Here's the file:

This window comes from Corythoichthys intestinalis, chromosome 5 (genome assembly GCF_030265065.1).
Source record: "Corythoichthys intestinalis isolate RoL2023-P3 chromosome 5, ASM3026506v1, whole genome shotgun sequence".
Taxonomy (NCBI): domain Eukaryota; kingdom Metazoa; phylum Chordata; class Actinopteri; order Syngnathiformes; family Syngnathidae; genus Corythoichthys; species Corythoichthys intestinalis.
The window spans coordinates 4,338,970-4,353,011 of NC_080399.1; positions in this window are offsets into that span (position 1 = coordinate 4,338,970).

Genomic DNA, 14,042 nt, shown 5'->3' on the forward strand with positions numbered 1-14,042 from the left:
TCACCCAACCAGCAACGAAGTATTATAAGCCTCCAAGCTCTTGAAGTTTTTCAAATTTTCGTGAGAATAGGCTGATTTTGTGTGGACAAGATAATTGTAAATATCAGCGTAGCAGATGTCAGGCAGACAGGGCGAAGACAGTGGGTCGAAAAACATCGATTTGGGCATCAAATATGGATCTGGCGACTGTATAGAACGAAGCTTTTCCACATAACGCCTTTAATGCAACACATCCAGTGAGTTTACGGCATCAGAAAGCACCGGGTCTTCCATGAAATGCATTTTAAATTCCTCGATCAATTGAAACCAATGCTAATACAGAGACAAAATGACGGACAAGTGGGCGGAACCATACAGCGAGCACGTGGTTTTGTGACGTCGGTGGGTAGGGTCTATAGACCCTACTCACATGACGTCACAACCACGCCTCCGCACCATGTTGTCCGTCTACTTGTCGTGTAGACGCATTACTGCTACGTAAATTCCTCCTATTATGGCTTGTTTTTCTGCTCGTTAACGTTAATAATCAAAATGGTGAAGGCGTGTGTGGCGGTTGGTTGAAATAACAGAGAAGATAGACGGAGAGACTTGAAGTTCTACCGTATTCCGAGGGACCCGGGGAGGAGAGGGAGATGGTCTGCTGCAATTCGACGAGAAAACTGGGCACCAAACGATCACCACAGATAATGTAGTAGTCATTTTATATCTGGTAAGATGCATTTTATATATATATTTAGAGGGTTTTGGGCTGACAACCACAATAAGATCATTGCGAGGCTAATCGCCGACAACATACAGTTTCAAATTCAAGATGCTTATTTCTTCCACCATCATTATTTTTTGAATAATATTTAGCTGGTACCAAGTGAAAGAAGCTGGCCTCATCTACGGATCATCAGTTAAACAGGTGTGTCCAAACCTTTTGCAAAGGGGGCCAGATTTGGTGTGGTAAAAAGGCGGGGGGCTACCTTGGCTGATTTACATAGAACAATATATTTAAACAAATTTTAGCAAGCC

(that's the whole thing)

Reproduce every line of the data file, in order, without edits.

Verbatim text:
This window comes from Corythoichthys intestinalis, chromosome 5 (genome assembly GCF_030265065.1).
Source record: "Corythoichthys intestinalis isolate RoL2023-P3 chromosome 5, ASM3026506v1, whole genome shotgun sequence".
Taxonomy (NCBI): domain Eukaryota; kingdom Metazoa; phylum Chordata; class Actinopteri; order Syngnathiformes; family Syngnathidae; genus Corythoichthys; species Corythoichthys intestinalis.
The window spans coordinates 4,338,970-4,353,011 of NC_080399.1; positions in this window are offsets into that span (position 1 = coordinate 4,338,970).

Genomic DNA, 14,042 nt, shown 5'->3' on the forward strand with positions numbered 1-14,042 from the left:
TCACCCAACCAGCAACGAAGTATTATAAGCCTCCAAGCTCTTGAAGTTTTTCAAATTTTCGTGAGAATAGGCTGATTTTGTGTGGACAAGATAATTGTAAATATCAGCGTAGCAGATGTCAGGCAGACAGGGCGAAGACAGTGGGTCGAAAAACATCGATTTGGGCATCAAATATGGATCTGGCGACTGTATAGAACGAAGCTTTTCCACATAACGCCTTTAATGCAACACATCCAGTGAGTTTACGGCATCAGAAAGCACCGGGTCTTCCATGAAATGCATTTTAAATTCCTCGATCAATTGAAACCAATGCTAATACAGAGACAAAATGACGGACAAGTGGGCGGAACCATACAGCGAGCACGTGGTTTTGTGACGTCGGTGGGTAGGGTCTATAGACCCTACTCACATGACGTCACAACCACGCCTCCGCACCATGTTGTCCGTCTACTTGTCGTGTAGACGCATTACTGCTACGTAAATTCCTCCTATTATGGCTTGTTTTTCTGCTCGTTAACGTTAATAATCAAAATGGTGAAGGCGTGTGTGGCGGTTGGTTGAAATAACAGAGAAGATAGACGGAGAGACTTGAAGTTCTACCGTATTCCGAGGGACCCGGGGAGGAGAGGGAGATGGTCTGCTGCAATTCGACGAGAAAACTGGGCACCAAACGATCACCACAGATAATGTAGTAGTCATTTTATATCTGGTAAGATGCATTTTATATATATATTTAGAGGGTTTTGGGCTGACAACCACAATAAGATCATTGCGAGGCTAATCGCCGACAACATACAGTTTCAAATTCAAGATGCTTATTTCTTCCACCATCATTATTTTTTGAATAATATTTAGCTGGTACCAAGTGAAAGAAGCTGGCCTCATCTACGGATCATCAGTTAAACAGGTGTGTCCAAACCTTTTGCAAAGGGGGCCAGATTTGGTGTGGTAAAAAGGCGGGGGGCTACCTTGGCTGATTTACATAGAACAATATATTTAAACAAATTTTAGCAAGCC